– By RK Lakhi Kant
The bus to Motbung actually ends at the crowded Nagamapal marketplace in Imphal but the actual station is at Khoyathong, about half a kilometre away. If you board at the ending point you have to take a short ride to the starting point. As you get on to the bus a feeling of travel and freedom comes to your mind and removes you from the hustle-bustle of Imphal. You get a not so surprising thought that Imphal has died a bad death over these years. As the traffic whizzes past your window you see time has elapsed. Seems like ages, far too long to know whether it’s good or bad things have come to this state of affairs. For those in the hills it didn’t really matter because life didn’t change their faith. It became stronger; faith became more. In the valley they lost the little faith they had. The back of their buses don’t announce boldly ‘The Lord is the Shepherd’. Values don’t decline unless you leave them. Something people in the valley didn’t realise. They left their values and wanted to only fit into the system to get its benefits or its sordid approvals.
Motbung’s by the way between Imphal and Saparmeina, closer by about just a few kilometres to the latter. A great wisdom I learnt on the road to Christian towns with Christian men and women is that sorrow doesn’t teach anything. They have the spirit to rejoice – ‘Rejoice always in the Lord’ they preach, and it’s remarkable, this characteristic of indifference to sorrow. Which in fact in the valley is somehow viewed as the hill people’s resignation to hardship, and surprisingly, of all the things, frustration. It should be a revelation for them to know the hills, as always, were thinking and living something else; it was apart from the usual, common, and normal. Normality meant worship here; not suffering life, as paradoxically life in the abundant valley; but being indifferent to the coming and going of suffering, so that it looked a continuity of how life traversed unchallenged, so much faith, love it had in itself and for others. You can’t be as quick as God in transferring wisdom and love, but that’s something the hills do every time I am on a bus through it. It’s like a greeting card or a large gift awaiting on the road. It lightens your burdens, enlightens you, and cheers you up at the very sight of it. You never needed an invitation to be at such places because it’s God’s gift, always an off chance, and fulfilling adventure or joy, when you are on the move.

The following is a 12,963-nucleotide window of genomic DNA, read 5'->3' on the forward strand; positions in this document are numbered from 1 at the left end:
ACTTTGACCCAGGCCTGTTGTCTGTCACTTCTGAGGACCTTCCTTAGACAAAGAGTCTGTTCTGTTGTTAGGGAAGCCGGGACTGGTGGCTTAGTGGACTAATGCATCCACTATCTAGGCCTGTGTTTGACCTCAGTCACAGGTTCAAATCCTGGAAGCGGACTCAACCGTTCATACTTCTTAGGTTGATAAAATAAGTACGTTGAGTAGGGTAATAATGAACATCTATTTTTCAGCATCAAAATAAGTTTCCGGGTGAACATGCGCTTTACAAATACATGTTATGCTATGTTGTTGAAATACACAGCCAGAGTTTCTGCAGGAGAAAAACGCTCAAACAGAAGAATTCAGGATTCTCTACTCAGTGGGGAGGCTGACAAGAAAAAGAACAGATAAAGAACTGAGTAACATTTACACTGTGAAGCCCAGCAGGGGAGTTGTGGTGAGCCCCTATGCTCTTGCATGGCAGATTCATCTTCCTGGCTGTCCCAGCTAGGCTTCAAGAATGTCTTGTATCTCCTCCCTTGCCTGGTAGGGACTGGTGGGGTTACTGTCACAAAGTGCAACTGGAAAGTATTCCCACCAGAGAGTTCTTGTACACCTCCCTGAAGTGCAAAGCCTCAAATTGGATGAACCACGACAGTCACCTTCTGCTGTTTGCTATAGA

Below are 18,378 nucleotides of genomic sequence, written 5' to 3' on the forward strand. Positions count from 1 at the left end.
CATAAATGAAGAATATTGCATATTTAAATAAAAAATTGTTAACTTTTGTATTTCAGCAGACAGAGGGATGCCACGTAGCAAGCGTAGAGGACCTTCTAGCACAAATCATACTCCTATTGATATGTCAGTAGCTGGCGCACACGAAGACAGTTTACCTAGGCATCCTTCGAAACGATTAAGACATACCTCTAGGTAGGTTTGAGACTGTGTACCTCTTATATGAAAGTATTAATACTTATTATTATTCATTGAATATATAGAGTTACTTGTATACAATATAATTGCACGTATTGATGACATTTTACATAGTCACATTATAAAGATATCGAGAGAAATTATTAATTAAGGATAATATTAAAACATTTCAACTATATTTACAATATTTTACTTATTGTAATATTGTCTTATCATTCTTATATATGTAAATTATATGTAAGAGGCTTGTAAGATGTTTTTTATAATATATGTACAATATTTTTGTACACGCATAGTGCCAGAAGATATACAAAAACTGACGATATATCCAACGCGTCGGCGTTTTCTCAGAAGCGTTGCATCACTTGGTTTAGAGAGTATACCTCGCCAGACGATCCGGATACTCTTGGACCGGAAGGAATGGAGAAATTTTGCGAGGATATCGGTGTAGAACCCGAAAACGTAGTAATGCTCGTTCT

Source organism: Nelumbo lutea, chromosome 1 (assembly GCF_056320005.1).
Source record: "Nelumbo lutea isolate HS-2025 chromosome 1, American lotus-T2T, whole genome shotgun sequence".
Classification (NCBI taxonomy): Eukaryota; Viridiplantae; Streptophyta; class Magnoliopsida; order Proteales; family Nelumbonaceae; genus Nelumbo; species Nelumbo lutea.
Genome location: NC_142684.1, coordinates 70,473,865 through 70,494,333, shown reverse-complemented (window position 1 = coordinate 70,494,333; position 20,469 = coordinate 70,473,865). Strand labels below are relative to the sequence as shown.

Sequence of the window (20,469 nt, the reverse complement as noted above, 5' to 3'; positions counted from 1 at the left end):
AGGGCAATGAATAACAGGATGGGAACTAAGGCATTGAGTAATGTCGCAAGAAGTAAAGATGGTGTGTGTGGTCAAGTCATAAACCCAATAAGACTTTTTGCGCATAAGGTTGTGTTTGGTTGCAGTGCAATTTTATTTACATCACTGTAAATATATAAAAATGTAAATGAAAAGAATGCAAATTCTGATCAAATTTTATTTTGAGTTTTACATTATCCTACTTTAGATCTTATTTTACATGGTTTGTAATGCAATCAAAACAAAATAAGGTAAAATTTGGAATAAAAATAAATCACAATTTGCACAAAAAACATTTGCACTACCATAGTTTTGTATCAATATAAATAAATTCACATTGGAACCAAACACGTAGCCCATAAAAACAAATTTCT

Nowadays there are traces of mixed communities with quite a few non-hills people staying along the road, at least till Kanglatongbi. I don’t think earlier this was so because adventure and business was only through Imphal’s royal military and much couldn’t be placed here due to Imphal’s distance from alien cultures, and also due to logistics of military movements involved, since Imphal was a small community. Even after decades of resettlements, the hills retain their ardour on the National Highway-2. Only a few tankers, passenger buses and small four-wheeler vehicles are seen on this road, which has been in disuse ever since Imphal said it didn’t like the Nagaland route to the world outside Imphal; but tourist sightseeing is more pleasant because of this. Nothing much has changed over the decades in these hills and they are idyllic road tours. Life here along the way is lived as it comes, given and supported by natural circumstances, something that backpackers always look forward to.
Before the bus reaches the hills stretch, the land is inhabited more, from Koirengei onwards, sometimes by large buildings harbouring the by now redundant money culture that Imphal is now. But the lands here are giving more returns in terms of whatever mental peace and other gains it has to offer, than the earlier sparse rice fields that couldn’t have produced so much, but certainly looked much more pleasant a sight. Kanglatongbi, about seven kilometres to Motbung, is a big market now unlike about 10 years back. The signboard on the roadside quotes Jesus ‘Nobody comes to the Father except through me’. True indeed! Nobody who does not like the hills also, would venture that far from the city. You need a good heart and a mind to be here, approaching the hills.